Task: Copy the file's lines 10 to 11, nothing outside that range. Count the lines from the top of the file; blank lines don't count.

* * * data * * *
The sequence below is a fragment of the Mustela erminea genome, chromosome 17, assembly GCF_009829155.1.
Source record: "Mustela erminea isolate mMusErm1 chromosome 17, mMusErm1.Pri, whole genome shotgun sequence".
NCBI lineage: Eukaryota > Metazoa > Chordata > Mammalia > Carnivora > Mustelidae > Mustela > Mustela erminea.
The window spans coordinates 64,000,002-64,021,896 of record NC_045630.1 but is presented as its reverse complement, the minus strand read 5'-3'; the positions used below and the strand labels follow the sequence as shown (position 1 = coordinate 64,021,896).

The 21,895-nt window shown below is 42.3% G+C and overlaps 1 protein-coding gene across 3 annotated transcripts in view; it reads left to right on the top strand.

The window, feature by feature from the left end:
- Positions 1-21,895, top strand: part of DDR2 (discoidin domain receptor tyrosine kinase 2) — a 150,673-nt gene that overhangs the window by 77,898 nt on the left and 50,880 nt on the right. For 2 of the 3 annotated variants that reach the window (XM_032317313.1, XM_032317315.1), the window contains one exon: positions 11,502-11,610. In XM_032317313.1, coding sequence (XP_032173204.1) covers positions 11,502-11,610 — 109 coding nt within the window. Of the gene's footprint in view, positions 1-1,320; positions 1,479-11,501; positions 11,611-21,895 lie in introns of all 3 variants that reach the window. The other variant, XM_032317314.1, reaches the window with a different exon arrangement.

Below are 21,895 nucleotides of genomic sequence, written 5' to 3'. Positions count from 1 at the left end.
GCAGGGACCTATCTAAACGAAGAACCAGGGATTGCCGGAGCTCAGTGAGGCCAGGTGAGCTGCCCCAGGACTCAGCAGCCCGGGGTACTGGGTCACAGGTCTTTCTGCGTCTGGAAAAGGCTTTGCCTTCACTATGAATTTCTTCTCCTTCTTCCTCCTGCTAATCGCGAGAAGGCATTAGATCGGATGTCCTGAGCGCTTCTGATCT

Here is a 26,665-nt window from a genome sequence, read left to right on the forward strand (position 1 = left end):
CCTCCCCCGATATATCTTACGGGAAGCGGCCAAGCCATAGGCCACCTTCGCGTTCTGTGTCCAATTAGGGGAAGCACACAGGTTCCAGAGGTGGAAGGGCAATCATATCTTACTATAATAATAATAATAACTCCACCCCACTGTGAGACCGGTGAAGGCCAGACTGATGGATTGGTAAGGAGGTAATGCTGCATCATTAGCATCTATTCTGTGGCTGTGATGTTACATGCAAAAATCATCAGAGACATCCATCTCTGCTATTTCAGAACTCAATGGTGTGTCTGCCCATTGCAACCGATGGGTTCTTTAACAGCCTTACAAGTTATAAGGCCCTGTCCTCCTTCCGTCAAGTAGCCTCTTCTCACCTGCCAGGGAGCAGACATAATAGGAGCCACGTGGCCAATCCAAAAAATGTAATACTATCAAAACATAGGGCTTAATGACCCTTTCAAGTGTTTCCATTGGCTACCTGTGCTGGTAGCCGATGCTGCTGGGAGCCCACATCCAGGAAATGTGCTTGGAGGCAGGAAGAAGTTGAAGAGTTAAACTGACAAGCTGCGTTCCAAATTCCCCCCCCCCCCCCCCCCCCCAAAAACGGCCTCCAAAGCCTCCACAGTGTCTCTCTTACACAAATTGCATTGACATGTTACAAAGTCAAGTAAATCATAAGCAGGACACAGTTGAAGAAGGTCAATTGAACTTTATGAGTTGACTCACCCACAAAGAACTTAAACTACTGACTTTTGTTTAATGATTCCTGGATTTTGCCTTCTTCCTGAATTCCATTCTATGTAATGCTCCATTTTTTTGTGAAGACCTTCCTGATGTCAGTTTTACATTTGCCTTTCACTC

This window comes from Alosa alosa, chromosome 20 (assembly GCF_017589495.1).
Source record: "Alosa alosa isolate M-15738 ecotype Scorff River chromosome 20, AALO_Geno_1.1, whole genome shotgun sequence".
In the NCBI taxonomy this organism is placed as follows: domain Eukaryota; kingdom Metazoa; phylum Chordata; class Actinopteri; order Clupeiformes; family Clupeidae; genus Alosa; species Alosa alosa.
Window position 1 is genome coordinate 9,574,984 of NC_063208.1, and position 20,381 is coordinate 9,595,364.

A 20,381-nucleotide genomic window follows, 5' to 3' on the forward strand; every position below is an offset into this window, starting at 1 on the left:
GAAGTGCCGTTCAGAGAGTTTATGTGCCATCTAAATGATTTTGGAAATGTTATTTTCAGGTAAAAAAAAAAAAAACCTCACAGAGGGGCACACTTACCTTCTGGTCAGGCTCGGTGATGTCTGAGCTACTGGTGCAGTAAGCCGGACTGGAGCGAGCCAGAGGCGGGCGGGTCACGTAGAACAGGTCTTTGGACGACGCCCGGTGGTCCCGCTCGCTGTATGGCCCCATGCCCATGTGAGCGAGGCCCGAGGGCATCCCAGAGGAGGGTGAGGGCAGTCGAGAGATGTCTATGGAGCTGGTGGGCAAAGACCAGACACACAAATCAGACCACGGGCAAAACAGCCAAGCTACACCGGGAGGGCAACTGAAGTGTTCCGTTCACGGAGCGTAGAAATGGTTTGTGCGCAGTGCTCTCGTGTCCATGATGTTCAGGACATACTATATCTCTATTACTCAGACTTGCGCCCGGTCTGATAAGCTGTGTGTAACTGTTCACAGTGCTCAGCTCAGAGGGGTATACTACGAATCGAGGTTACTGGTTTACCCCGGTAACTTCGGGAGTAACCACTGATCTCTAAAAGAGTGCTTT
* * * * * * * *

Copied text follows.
Here is a 26,665-nt window from a genome sequence, read left to right on the forward strand (position 1 = left end):
CCTCCCCCGATATATCTTACGGGAAGCGGCCAAGCCATAGGCCACCTTCGCGTTCTGTGTCCAATTAGGGGAAGCACACAGGTTCCAGAGGTGGAAGGGCAATCATATCTTACTATAATAATAATAATAACTCCACCCCACTGTGAGACCGGTGAAGGCCAGACTGATGGATTGGTAAGGAGGTAATGCTGCATCATTAGCATCTATTCTGTGGCTGTGATGTTACATGCAAAAATCATCAGAGACATCCATCTCTGCTATTTCAGAACTCAATGGTGTGTCTGCCCATTGCAACCGATGGGTTCTTTAACAGCCTTACAAGTTATAAGGCCCTGTCCTCCTTCCGTCAAGTAGCCTCTTCTCACCTGCCAGGGAGCAGACATAATAGGAGCCACGTGGCCAATCCAAAAAATGTAATACTATCAAAACATAGGGCTTAATGACCCTTTCAAGTGTTTCCATTGGCTACCTGTGCTGGTAGCCGATGCTGCTGGGAGCCCACATCCAGGAAATGTGCTTGGAGGCAGGAAGAAGTTGAAGAGTTAAACTGACAAGCTGCGTTCCAAATTCCCCCCCCCCCCCCCCCCCCCAAAAACGGCCTCCAAAGCCTCCACAGTGTCTCTCTTACACAAATTGCATTGACATGTTACAAAGTCAAGTAAATCATAAGCAGGACACAGTTGAAGAAGGTCAATTGAACTTTATGAGTTGACTCACCCACAAAGAACTTAAACTACTGACTTTTGTTTAATGATTCCTGGATTTTGCCTTCTTCCTGAATTCCATTCTATGTAATGCTCCATTTTTTTGTGAAGACCTTCCTGATGTCAGTTTTACATTTGCCTTTCACTC